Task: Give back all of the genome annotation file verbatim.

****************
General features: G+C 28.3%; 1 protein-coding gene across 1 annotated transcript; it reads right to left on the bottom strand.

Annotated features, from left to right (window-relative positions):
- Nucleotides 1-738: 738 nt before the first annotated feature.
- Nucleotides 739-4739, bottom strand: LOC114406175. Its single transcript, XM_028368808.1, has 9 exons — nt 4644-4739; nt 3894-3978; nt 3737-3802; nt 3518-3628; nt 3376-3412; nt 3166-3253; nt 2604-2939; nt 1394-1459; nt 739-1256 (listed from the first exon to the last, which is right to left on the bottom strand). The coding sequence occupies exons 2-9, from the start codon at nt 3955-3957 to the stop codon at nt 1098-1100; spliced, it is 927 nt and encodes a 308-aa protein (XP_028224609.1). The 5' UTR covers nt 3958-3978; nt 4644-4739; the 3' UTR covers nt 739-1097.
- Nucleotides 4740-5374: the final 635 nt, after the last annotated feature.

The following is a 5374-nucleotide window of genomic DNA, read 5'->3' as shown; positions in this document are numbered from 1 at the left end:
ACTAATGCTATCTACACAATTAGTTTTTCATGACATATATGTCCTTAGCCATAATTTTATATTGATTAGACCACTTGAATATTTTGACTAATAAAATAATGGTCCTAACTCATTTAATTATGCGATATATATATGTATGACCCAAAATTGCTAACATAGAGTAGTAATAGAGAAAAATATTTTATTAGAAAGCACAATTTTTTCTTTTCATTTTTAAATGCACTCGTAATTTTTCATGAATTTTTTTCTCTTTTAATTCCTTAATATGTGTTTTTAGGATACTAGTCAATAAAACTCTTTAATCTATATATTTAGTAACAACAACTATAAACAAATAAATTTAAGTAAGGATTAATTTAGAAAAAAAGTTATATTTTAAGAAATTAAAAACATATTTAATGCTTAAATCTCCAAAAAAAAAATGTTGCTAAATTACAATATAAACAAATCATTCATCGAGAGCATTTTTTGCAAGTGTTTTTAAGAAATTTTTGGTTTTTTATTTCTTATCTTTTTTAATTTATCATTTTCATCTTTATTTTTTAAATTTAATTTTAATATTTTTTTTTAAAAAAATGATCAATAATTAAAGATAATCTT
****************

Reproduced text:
General features: G+C 28.3%; 1 protein-coding gene across 1 annotated transcript; it reads right to left on the bottom strand.

Annotated features, from left to right (window-relative positions):
- Nucleotides 1-738: 738 nt before the first annotated feature.
- Nucleotides 739-4739, bottom strand: LOC114406175. Its single transcript, XM_028368808.1, has 9 exons — nt 4644-4739; nt 3894-3978; nt 3737-3802; nt 3518-3628; nt 3376-3412; nt 3166-3253; nt 2604-2939; nt 1394-1459; nt 739-1256 (listed from the first exon to the last, which is right to left on the bottom strand). The coding sequence occupies exons 2-9, from the start codon at nt 3955-3957 to the stop codon at nt 1098-1100; spliced, it is 927 nt and encodes a 308-aa protein (XP_028224609.1). The 5' UTR covers nt 3958-3978; nt 4644-4739; the 3' UTR covers nt 739-1097.
- Nucleotides 4740-5374: the final 635 nt, after the last annotated feature.

The following is a 5374-nucleotide window of genomic DNA, read 5'->3' as shown; positions in this document are numbered from 1 at the left end:
ACTAATGCTATCTACACAATTAGTTTTTCATGACATATATGTCCTTAGCCATAATTTTATATTGATTAGACCACTTGAATATTTTGACTAATAAAATAATGGTCCTAACTCATTTAATTATGCGATATATATATGTATGACCCAAAATTGCTAACATAGAGTAGTAATAGAGAAAAATATTTTATTAGAAAGCACAATTTTTTCTTTTCATTTTTAAATGCACTCGTAATTTTTCATGAATTTTTTTCTCTTTTAATTCCTTAATATGTGTTTTTAGGATACTAGTCAATAAAACTCTTTAATCTATATATTTAGTAACAACAACTATAAACAAATAAATTTAAGTAAGGATTAATTTAGAAAAAAAGTTATATTTTAAGAAATTAAAAACATATTTAATGCTTAAATCTCCAAAAAAAAAATGTTGCTAAATTACAATATAAACAAATCATTCATCGAGAGCATTTTTTGCAAGTGTTTTTAAGAAATTTTTGGTTTTTTATTTCTTATCTTTTTTAATTTATCATTTTCATCTTTATTTTTTAAATTTAATTTTAATATTTTTTTTTAAAAAAATGATCAATAATTAAAGATAATCTT